How elite Irish athletes bring their best game to develop business careers
Liam Sheedy Photograph: ©INPHO
Elite sportspeople always draw big crowds on the speaking circuit. There is something compelling about their single-minded commitment that if bottled would make them multibillionaires.
For those who go to listen, there is a sneaking hope that some of their energy might rub off or that they might offer a short cut to high achievement. Dream on. As any elite athlete will tell you, there is no quick fix for low motivation or a lack of focus.
“Success doesn’t just arrive at your door. It’s all about the work ethic and putting in the hours,” says Liam Sheedy, who played hurling for Tipperary and then coached its minor and senior teams to national success.
Sheedy is provincial director, Munster, with Bank of Ireland and uses the same management tools in business as he did in sport.
“Managing a team is managing a team – it’s all about building trust and getting the players or the members to give of their best,” he says. “Ensuring equality among members so that everyone feels included is also crucial. You may not be in the 15 out front, but you’re still part of the team that’s pushing them to achieve.
“I am a big believer in managing through positivity and in constantly looking at how things can be improved. Self-belief is also key and is something Irish people often have to work on as we can be reluctant to show real conviction until our backs are against the wall.”
Sheedy says Bank of Ireland was a very accommodating employer during his playing and managing career.
“There were logistical challenges around getting the sport-work balance right and I was putting in days that started at 5.30am and I didn’t see home again until after 1am. But if I needed to be somewhere, the bank was willing to let me make up the time.”
However, Sheedy eventually blew the whistle on this pressured existence after three years to focus on his career.
“Inter-county management is very time consuming and there was a danger I would fall between the two stools of work and sport,” he says. “Overall I think my sporting profile was good for the bank and gave a very positive message about strength and leadership within the organisation.”
Maureen King has more than 25 years’ experience working in high performance environments both professionally and through her lifelong involvement with the GAA as a player and volunteer.
King is also the founder and chief executive of iTrust Ethics which helps companies manage the compliance and risks associated with the control of sensitive data.
“Sport is the best apprenticeship you can undertake to help you succeed in anything you do in life,” she says. “My approach in sport and in business has always been to create an environment that enables me and my team to perform to the best of our ability.
“So what does that environment look like? It must have a clear purpose, core values of integrity and trust and involve people with a desire to win and to do good.”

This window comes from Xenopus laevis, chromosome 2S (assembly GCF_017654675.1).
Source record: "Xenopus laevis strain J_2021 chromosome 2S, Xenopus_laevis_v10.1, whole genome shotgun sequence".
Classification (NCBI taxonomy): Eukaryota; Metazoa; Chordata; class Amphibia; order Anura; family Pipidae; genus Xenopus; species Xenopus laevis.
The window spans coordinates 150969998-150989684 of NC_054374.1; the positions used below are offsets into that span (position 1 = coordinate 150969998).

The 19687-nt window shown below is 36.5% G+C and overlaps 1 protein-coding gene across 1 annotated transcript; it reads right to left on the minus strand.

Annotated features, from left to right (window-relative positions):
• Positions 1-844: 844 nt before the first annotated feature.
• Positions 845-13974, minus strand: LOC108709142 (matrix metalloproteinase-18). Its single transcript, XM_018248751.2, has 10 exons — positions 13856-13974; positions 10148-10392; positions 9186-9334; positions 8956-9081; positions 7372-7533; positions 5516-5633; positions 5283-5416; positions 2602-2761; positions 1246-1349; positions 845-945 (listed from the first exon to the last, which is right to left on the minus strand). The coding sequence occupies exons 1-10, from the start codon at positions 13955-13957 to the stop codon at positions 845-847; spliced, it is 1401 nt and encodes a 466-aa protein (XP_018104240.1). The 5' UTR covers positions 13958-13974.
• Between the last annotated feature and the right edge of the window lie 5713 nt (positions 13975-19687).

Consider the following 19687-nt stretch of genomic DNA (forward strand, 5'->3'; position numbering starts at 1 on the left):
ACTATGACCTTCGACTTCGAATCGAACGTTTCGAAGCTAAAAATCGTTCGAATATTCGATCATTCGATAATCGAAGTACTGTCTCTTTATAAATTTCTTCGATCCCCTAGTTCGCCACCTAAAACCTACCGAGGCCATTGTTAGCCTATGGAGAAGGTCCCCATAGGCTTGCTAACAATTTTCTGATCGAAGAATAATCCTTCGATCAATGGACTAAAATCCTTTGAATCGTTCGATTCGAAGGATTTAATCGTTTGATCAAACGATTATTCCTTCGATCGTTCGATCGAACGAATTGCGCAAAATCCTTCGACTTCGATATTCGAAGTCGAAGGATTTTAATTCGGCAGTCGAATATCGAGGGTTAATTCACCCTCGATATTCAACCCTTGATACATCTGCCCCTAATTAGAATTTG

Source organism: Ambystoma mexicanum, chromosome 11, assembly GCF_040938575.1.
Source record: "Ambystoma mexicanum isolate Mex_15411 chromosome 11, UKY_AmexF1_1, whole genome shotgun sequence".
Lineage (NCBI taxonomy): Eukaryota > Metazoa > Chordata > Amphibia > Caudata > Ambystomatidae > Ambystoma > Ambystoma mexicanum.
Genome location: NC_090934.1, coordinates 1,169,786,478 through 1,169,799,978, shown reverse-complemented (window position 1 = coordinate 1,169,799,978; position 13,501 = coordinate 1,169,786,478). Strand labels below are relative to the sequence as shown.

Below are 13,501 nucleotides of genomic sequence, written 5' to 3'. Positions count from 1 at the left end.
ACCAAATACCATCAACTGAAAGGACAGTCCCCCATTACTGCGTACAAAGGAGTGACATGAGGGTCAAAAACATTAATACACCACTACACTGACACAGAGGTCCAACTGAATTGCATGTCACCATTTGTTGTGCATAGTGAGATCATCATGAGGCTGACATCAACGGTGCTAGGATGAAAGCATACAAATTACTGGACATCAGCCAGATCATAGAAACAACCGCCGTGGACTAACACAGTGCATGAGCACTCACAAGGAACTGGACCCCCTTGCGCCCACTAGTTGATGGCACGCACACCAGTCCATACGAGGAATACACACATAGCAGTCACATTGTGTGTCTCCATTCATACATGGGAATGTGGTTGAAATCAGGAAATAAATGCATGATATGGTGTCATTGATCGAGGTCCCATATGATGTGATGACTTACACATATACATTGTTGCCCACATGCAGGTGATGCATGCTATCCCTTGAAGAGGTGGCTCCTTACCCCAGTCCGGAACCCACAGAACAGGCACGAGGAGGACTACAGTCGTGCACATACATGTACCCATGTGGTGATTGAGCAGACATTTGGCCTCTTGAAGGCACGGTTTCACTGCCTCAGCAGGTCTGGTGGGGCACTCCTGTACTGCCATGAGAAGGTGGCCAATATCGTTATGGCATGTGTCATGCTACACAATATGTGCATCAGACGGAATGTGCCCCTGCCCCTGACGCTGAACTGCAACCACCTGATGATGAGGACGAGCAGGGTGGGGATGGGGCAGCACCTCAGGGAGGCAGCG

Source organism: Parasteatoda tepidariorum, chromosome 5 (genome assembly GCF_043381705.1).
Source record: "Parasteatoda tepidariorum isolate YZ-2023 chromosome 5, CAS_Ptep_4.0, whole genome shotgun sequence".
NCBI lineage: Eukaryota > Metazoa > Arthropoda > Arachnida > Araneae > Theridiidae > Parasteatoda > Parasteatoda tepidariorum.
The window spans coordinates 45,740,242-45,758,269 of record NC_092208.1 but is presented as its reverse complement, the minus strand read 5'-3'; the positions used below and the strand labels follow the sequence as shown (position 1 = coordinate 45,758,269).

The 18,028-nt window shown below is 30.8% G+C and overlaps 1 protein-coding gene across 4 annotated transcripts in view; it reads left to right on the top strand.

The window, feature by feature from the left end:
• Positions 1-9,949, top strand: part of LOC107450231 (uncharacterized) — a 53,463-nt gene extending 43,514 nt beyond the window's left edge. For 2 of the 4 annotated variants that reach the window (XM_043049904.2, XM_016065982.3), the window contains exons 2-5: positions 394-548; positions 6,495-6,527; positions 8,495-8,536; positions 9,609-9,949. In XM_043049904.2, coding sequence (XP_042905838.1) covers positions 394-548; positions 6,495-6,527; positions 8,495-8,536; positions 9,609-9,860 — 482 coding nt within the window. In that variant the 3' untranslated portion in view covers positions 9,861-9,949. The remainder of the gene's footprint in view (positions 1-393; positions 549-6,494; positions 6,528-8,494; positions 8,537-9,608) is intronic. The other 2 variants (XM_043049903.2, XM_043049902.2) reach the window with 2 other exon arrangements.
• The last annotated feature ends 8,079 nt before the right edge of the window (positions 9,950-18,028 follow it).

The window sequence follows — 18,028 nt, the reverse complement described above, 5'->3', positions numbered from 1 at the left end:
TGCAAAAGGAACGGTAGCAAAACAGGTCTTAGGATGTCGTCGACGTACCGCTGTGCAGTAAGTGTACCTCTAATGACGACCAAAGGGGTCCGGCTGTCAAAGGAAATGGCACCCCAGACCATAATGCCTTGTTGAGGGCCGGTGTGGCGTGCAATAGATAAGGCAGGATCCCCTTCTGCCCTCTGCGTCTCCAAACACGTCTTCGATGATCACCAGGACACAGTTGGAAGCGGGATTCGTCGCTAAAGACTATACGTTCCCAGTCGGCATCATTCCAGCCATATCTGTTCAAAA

King says there are five key lessons that are transferable from sport to business: “positive attitude (attitude is everything); a hard work ethic; commitment; courage; and curiosity. I have found that by having the courage to commit, I was more likely to achieve success.
“Another sporting technique I use when I feel pressured at work is called box breathing (taking slow, deep breaths). It is used by athletes to improve concentration and enhance performance. But the single most important lesson I learned from sport and value most is that ‘the whole player comes to training’ and by extension the ‘whole person comes to work’. Learning self-awareness was a key lesson as by understanding yourself you can better understand others and are better equipped to listen and support or to intervene when necessary. It is the people who commit to the process that you need to motivate to deliver it but you also need to care about them.”
Rebecca Barry works with PwC and plays hockey for Ireland. She left home straight after school to take up a hockey sports scholarship at the University of Richmond in Virginia, in the United States, where she studied psychology.
“Sport at the university is played at a professional level with all that involves around daily training. A lot is expected of you,” Barry says. “They train you to be very focused on planning and setting goals and you become very achievement oriented.
Whether in business or in sport, all the team members need to be on the same wavelength
“I think the skills I learned through sport have translated well to working with PwC as it too is a performance driven environment. From sport you learn to deal with the good days and the tough days, you become resilient, punctual and ambitious and I think you develop a clarity of vision combined with a willingness to learn that has proven very beneficial to someone like me who is just starting out in their professional career.”
Former Dublin GAA footballer, Alan Brogan, is commercial director of print management company, Custodian Consultancy. He says the link between playing sport at an elite level and good management technique is clear.
“Communication is vital in both roles. Whether in business or in sport, all the team members need to be on the same wavelength to clearly understand what their role is and to understand that all roles are equally valuable in achieving the end goal.”
Previously published in The Irish Times.
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